On 12 April 1961, aboard the Vostok 3KA-3 (Vostok 1), Soviet pilot Yuri Gagarin became both the first human to travel into space, and also the first to orbit the earth.
Youth and Education
Gagarin was born on 9 March 1934 in the village of Kluschino near Gschatsk as the son of a Russian peasant family. His father Alexei Ivanovich Gagarin (1902-1973) was a carpenter in the collective farm there, his mother Anna Timofejewna Gagarina, née Matwejewa (1903-1984), was a milker. In 1949 he moved from Gschatsk to Ljuberzy, a suburb of Moscow where no one knew him, and there he completed a two-year apprenticeship at a craftsmen’s school in Ljuberzy, which he completed in 1951 with the skilled worker’s examination as a foundryman. Subsequently, after he, in his application for a place at university, had lied about his father being a war invalid and concealing two of his siblings, he studied at the Industrial Technical College in Saratow and received a diploma as a foundry technician there in 1955.
Learning to Fly
During his studies he became a member of the Aeroclub in Saratow and passed his first flight test on 3 June 1955. In the same year he joined the Air Force and was admitted to the flying school in Orenburg. On 7 November 1957 Gagarin was appointed lieutenant. From 1957 to 1959 Gagarin served in a fighter regiment in the seaplane forces of the northern fleet. He was stationed in the Murmansk Oblast on the Arctic Circle. In 1960 Gararin was chosen among 19 other pilots for the space program. In order to figure out, who would be part of the Vostock program, the pilots had to perform many physical and psychological tests. At the end Yuri Gagarin and Gherman Titov were the final candidates and of course, Gagarin was chosen to be on board of the first manned spacecraft.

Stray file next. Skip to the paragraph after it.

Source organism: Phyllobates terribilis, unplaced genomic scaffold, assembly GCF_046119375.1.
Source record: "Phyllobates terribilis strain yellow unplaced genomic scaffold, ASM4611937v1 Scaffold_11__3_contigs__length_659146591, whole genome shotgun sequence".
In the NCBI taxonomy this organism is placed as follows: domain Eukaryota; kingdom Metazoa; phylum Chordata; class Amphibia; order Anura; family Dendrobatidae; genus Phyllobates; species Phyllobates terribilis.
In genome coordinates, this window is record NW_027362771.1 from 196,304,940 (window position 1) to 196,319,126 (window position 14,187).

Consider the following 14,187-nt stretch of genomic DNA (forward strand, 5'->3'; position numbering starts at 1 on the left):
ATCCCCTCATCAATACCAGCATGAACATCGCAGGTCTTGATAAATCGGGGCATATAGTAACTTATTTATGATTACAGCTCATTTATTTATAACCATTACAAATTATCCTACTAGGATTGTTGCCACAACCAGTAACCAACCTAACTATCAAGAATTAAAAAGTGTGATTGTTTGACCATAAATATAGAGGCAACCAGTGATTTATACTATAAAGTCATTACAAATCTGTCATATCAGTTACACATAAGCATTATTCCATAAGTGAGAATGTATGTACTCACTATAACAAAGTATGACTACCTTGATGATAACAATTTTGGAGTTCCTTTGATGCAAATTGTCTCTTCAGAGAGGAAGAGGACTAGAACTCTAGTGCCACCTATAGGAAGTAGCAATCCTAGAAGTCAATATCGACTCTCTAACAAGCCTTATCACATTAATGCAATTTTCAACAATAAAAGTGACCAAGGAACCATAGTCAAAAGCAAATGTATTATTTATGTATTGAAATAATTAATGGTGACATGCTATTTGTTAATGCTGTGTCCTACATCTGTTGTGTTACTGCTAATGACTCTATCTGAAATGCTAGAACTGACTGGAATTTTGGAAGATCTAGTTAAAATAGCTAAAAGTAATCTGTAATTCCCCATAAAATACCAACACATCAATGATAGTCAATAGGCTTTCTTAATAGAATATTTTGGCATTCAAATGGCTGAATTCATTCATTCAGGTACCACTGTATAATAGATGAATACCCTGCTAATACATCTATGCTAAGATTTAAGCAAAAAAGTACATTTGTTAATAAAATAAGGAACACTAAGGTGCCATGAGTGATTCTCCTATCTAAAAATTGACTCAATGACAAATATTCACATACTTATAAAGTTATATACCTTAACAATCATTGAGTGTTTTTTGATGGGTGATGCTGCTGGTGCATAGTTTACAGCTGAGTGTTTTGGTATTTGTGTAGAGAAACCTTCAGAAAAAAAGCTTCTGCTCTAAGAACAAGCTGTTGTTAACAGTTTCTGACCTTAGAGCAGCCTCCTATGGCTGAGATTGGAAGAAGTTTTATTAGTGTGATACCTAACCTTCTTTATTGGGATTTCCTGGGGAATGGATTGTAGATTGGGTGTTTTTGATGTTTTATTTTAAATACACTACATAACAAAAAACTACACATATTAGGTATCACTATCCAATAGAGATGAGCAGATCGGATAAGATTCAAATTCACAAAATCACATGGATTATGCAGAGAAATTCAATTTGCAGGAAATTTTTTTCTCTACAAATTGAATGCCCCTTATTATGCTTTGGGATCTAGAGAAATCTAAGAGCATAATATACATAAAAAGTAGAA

Preparations for Space
But before Gagarin headed to space, several tests had to be performed. In August, 1960, two dogs were sent to space who survived the trip and four months later two other dogs died while reentering the Earth’s atmosphere. In March, 1961, Vostok was used for the first time, transporting two further dogs and a doll wearing a pressure suit. During the preparations, Gagarin was instructed in the spacecraft’s functions. Soviet scientists made sure the pilot only had to operate as many on board procedures as necessary, since nobody knew if he was even capable of doing so during the flight. Even though the flight was supposed to last just a few hours, the spacecraft was equipped with food and drinks for 10 days. Also in case Vostok was unable to enter the atmosphere correctly, the Soviet scientists calculated a flight route that would naturally reenter the spacecraft into the atmosphere after 7 flight days.
The First Manned Space Flight